by Paula Gail Benson
Lately, I’ve been coming across a number of online articles that express succinctly how certain forms of genre fiction should be written. Here are a few I’ve discovered:
Dennis Palumbo wrote “Taking the Mystery Out of How to Write a Mystery” (https://www.writersstore.com/taking-the-mystery-out-of-writing-mysteries/). He lists three important elements: : “1) establishing the unique character of the protagonist, 2) making narrative use of the world in which the story takes place, and 3) planting clues (remember, only a few) that derive from the particular aspects of that world.” Palumbo recommends that writers consider what makes them unique and their own backgrounds in developing their protagonists and settings.
Chuck Wendig provides “25 Things Writers Should Know About Creating Mystery” (http://terribleminds.com/ramble/2012/05/08/25-things-writers-should-know-about-creating-mystery/). He describes a mystery as an incomplete equation. Even though readers know the answer will be revealed by the end, “[a] good story traps us in the moment and compels us by its incompleteness.” Readers want to be part of the process. “[S]ometimes creating mystery is not an act of asking a question but the deed of providing a clearly incorrect answer. Let the audience seek the truth by showing them a lie.” And, it’s important for plot and character to be intricately intertwined. “Plot, after all, is like Soylent Green — it’s made of people.”
Ginny Wiehardt gives us the ten “Top Rules for Mystery Writing” (https://www.thebalancecareers.com/top-rules-for-mystery-writing-1277089). Her article is written about mystery novels, but the suggestions are easily adapted to short stories. She points out that people read mysteries for a “particular experience.” They want the opportunity to solve the crime and they expect all to turn out well in the end. Reading many mysteries to see how “the rules” have been applied in those stories will be helpful to a writer, and understanding “the rules” in order to better meet reader expectations will help a writer craft a better mystery story. Among her recommendations are to introduce the detective, culprit, and crime early and wait until the last possible moment to reveal the culprit.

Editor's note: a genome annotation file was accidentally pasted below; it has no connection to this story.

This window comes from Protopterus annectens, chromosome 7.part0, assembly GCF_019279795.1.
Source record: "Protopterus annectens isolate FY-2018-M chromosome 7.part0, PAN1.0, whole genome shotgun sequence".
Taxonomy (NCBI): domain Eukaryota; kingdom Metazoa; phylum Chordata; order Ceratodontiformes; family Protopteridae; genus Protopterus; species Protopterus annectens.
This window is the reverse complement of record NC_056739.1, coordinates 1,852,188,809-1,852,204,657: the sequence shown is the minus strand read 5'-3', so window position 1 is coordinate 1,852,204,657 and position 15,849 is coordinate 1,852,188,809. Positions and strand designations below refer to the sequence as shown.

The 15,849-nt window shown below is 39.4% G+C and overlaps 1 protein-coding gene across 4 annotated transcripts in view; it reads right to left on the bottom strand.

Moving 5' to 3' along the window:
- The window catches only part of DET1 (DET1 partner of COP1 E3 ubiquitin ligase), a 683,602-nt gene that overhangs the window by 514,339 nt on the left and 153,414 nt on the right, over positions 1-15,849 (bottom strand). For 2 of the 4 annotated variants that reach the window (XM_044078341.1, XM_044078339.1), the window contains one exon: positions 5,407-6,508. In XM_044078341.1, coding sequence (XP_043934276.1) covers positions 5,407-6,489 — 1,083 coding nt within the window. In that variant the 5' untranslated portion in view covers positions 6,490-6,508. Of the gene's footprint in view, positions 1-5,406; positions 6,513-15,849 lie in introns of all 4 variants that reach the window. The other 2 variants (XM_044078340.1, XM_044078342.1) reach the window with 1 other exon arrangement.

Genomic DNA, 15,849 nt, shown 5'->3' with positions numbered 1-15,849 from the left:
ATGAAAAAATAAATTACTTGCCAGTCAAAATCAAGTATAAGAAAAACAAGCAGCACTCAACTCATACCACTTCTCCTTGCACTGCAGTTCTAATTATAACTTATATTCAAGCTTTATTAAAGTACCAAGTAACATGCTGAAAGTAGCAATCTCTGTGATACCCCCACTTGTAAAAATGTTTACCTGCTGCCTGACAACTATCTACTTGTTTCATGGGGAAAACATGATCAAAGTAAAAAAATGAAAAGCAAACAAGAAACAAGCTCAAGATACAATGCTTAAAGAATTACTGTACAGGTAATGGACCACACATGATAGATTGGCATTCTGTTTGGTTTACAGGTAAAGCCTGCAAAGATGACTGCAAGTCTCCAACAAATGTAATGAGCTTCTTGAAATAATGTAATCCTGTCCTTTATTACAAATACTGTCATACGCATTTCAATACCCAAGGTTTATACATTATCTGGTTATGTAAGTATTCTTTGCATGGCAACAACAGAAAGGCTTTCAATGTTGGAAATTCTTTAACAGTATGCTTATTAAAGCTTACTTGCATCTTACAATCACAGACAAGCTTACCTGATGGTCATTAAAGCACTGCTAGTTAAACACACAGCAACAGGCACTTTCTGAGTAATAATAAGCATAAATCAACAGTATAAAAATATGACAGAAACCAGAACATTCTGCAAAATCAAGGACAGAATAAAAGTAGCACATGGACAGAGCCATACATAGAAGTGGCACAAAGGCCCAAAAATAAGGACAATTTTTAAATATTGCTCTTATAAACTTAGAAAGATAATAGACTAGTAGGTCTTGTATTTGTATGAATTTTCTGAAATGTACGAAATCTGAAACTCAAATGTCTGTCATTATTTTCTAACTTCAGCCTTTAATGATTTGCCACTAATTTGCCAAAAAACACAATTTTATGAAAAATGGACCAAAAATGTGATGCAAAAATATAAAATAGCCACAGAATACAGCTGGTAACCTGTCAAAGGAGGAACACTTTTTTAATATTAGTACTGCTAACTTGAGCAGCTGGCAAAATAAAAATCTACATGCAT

Peter Derk explains the “The 8 Keys to a Good Heist Story” (https://litreactor.com/columns/the-8-keys-to-a-good-heist-story). “A good heist has a planning stage, execution stage, and an escape. They can be in different proportions, but if your story is missing one of the three, it won’t pass muster.” Derk says there must be complications and a reason to root for success. Also, he suggests taking care in putting the team together and having a reason behind the operation that is greater than monetary gain.
Dr. David Lewis Anderson gives a good description of “Time Travel in Science Fiction” (http://andersoninstitute.com/time-travel-in-science-fiction.html). He offers a historical analysis of science fiction stories that have used time travel, but he also explores the elements writers have developed through those stories.
In his “6 Secrets to Creating and Sustaining Suspense,” (http://www.writersdigest.com/online-editor/6-secrets-to-creating-and-sustaining-suspense) Steven James evaluates how to add suspense in mystery, thriller, and literary stories. He suggests the key is to give readers something to worry about, then explains how to do that.
Finally, Jan Ellison offers “9 Practical Tricks for Writing Your First Novel” (http://www.writersdigest.com/online-editor/9-practical-tricks-for-writing-your-first-novel). Two of her recommendations that I found interesting were to set writing goals that are completely within your control and keep working on a poem while writing your novel. The poem allows you freedom of expression and provides a way to get started with your writing.